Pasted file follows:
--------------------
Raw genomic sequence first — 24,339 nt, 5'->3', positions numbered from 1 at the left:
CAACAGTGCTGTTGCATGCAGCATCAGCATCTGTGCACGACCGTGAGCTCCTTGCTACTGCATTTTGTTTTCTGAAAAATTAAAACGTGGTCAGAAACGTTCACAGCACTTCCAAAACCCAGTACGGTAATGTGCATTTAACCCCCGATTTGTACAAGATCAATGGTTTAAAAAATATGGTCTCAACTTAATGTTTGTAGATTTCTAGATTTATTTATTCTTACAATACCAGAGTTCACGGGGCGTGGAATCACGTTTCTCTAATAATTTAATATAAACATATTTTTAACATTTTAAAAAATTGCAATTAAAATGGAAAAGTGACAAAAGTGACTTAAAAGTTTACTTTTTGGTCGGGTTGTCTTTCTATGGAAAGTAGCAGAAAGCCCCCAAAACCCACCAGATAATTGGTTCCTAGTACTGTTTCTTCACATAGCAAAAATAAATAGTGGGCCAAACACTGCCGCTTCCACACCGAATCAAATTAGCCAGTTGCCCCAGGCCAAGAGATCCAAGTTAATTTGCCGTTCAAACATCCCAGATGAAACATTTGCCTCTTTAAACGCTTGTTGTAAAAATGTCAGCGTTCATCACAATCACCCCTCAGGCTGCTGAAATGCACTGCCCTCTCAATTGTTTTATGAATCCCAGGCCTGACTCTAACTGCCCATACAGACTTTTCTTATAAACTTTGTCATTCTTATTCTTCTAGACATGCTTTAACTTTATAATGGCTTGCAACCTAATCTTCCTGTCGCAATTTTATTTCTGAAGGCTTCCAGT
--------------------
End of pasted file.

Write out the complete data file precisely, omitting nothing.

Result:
Raw genomic sequence first — 24,339 nt, 5'->3', positions numbered from 1 at the left:
CAACAGTGCTGTTGCATGCAGCATCAGCATCTGTGCACGACCGTGAGCTCCTTGCTACTGCATTTTGTTTTCTGAAAAATTAAAACGTGGTCAGAAACGTTCACAGCACTTCCAAAACCCAGTACGGTAATGTGCATTTAACCCCCGATTTGTACAAGATCAATGGTTTAAAAAATATGGTCTCAACTTAATGTTTGTAGATTTCTAGATTTATTTATTCTTACAATACCAGAGTTCACGGGGCGTGGAATCACGTTTCTCTAATAATTTAATATAAACATATTTTTAACATTTTAAAAAATTGCAATTAAAATGGAAAAGTGACAAAAGTGACTTAAAAGTTTACTTTTTGGTCGGGTTGTCTTTCTATGGAAAGTAGCAGAAAGCCCCCAAAACCCACCAGATAATTGGTTCCTAGTACTGTTTCTTCACATAGCAAAAATAAATAGTGGGCCAAACACTGCCGCTTCCACACCGAATCAAATTAGCCAGTTGCCCCAGGCCAAGAGATCCAAGTTAATTTGCCGTTCAAACATCCCAGATGAAACATTTGCCTCTTTAAACGCTTGTTGTAAAAATGTCAGCGTTCATCACAATCACCCCTCAGGCTGCTGAAATGCACTGCCCTCTCAATTGTTTTATGAATCCCAGGCCTGACTCTAACTGCCCATACAGACTTTTCTTATAAACTTTGTCATTCTTATTCTTCTAGACATGCTTTAACTTTATAATGGCTTGCAACCTAATCTTCCTGTCGCAATTTTATTTCTGAAGGCTTCCAGT